Comparison of Opt-In Versus Opt-Out Testing for Sexually Transmitted Infections Among Inmates in a County Jail

Raees A. Shaikh, Kari A. Simonsen, Anne O’Keefe, Mary Earley, Mark Foxall, K. M. Islam, Austin Person, Cole Boyle, Uriel Sandkovsky, Ruth Margalit

Research output: Contribution to journalArticle

5 Scopus citations


A majority of jails in the United States rely on an opt-in (voluntary) rather than opt-out (universal) approach to testing for sexually transmitted infections (STIs). This study compares an opt-out approach at intake to opt-in testing during incarceration and estimates the prevalence of common STIs among jail inmates. Data derive from a universal intake pilot testing program (n = 298) and an established, student-led voluntary testing program (n = 1,963), respectively. The adjusted prevalence as well as the odds of testing positive for chlamydia were significantly higher in the opt-out program (p =.025 and.008, respectively) than the opt-in program but not for gonorrhea (p =.402 and.300, respectively). These results demonstrate the potential public health benefit of implementation of universal STI testing of jail inmates.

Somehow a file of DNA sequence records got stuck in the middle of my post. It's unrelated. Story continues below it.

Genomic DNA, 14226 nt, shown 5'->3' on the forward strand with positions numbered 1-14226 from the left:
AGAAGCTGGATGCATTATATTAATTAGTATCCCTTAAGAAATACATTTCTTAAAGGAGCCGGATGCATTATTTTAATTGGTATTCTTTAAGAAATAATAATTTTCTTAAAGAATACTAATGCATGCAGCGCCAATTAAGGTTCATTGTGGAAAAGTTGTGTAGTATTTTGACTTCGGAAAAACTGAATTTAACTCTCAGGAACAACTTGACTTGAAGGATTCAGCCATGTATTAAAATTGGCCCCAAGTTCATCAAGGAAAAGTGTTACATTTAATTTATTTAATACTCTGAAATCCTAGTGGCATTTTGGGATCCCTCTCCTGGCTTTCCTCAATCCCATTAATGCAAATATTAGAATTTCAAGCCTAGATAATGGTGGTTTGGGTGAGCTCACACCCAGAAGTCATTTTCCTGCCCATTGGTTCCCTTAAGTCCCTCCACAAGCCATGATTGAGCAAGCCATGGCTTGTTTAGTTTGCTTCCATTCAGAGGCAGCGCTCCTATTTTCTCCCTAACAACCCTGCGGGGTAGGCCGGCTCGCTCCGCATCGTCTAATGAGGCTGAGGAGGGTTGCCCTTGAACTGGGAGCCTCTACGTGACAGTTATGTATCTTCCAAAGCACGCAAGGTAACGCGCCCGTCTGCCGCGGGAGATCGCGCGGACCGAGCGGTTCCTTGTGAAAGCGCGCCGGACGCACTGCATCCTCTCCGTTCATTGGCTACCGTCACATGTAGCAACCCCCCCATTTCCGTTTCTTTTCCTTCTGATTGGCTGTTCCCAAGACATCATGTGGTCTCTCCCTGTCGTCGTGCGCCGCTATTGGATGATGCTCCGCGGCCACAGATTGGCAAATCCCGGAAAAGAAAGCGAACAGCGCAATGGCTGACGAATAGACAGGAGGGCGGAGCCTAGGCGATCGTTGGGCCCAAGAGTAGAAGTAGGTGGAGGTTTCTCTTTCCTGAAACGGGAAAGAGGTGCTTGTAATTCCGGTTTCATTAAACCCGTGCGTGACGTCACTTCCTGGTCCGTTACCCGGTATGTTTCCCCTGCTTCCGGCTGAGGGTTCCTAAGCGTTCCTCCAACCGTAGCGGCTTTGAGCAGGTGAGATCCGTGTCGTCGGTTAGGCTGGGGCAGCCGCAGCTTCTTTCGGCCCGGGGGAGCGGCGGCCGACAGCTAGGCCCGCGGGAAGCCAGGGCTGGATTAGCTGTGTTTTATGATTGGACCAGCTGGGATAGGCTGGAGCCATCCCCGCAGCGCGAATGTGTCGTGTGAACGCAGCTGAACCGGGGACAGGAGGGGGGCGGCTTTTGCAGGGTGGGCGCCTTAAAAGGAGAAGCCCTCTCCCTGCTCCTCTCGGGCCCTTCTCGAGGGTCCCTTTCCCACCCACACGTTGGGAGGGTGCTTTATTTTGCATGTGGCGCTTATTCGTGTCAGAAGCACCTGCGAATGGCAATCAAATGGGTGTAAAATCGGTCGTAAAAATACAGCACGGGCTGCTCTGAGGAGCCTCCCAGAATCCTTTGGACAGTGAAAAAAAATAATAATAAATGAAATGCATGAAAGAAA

Original languageEnglish (US)
Pages (from-to)408-416
Number of pages9
JournalJournal of Correctional Health Care
Issue number4
Publication statusPublished - Oct 22 2015
Externally publishedYes



  • jail
  • opt-in
  • opt-out
  • sexually transmitted infections
  • testing

ASJC Scopus subject areas

  • Community and Home Care
  • Public Health, Environmental and Occupational Health

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